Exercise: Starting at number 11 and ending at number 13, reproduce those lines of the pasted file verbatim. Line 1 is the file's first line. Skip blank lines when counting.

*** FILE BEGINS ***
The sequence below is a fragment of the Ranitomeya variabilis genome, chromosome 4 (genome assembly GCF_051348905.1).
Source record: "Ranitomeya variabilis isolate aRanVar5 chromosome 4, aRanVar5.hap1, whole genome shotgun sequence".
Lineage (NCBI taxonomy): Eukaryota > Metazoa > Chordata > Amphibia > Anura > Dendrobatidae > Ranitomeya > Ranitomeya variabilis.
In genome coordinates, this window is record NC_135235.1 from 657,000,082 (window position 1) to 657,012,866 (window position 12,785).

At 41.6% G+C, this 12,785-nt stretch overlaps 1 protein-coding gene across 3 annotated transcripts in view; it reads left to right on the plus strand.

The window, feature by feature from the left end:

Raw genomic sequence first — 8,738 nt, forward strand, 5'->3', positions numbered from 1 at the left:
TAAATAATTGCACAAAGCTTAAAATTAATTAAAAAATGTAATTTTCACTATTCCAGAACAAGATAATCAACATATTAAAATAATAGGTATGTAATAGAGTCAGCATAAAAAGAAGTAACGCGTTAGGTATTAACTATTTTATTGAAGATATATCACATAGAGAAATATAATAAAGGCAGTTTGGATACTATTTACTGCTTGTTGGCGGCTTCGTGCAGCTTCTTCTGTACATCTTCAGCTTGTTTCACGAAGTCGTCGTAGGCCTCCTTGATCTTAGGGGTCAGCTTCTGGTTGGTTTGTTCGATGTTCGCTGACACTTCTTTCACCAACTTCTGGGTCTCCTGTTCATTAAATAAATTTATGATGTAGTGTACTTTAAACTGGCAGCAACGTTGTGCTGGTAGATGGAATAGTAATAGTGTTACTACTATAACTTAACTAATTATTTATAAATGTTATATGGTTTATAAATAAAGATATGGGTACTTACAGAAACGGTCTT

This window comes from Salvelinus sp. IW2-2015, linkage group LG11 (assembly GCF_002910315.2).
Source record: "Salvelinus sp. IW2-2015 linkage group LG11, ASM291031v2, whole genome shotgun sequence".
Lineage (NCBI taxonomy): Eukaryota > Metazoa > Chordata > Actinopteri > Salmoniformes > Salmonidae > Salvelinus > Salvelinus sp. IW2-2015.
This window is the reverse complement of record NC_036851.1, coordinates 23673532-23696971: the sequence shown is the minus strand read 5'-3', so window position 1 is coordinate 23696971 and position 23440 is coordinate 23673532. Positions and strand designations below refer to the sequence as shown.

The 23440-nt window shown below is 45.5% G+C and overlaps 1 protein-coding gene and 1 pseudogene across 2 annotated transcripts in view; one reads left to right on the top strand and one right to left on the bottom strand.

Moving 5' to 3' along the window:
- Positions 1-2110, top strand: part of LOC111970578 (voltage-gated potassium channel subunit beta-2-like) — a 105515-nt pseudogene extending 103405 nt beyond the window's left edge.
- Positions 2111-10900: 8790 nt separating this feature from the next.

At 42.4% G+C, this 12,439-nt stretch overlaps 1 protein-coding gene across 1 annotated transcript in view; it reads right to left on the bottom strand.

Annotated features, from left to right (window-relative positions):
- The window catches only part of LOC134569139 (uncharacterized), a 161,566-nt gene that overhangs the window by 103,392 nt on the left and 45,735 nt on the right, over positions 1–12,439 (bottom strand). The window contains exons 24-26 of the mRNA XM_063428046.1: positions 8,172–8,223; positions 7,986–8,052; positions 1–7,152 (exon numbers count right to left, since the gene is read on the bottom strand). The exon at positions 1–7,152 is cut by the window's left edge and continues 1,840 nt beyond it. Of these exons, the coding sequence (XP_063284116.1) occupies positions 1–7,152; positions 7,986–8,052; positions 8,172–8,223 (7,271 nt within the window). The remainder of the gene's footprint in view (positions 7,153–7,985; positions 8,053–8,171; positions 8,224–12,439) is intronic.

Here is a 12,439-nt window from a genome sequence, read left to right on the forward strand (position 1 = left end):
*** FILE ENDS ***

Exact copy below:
Lineage (NCBI taxonomy): Eukaryota > Metazoa > Chordata > Actinopteri > Salmoniformes > Salmonidae > Salvelinus > Salvelinus sp. IW2-2015.
This window is the reverse complement of record NC_036851.1, coordinates 23673532-23696971: the sequence shown is the minus strand read 5'-3', so window position 1 is coordinate 23696971 and position 23440 is coordinate 23673532. Positions and strand designations below refer to the sequence as shown.

The 23440-nt window shown below is 45.5% G+C and overlaps 1 protein-coding gene and 1 pseudogene across 2 annotated transcripts in view; one reads left to right on the top strand and one right to left on the bottom strand.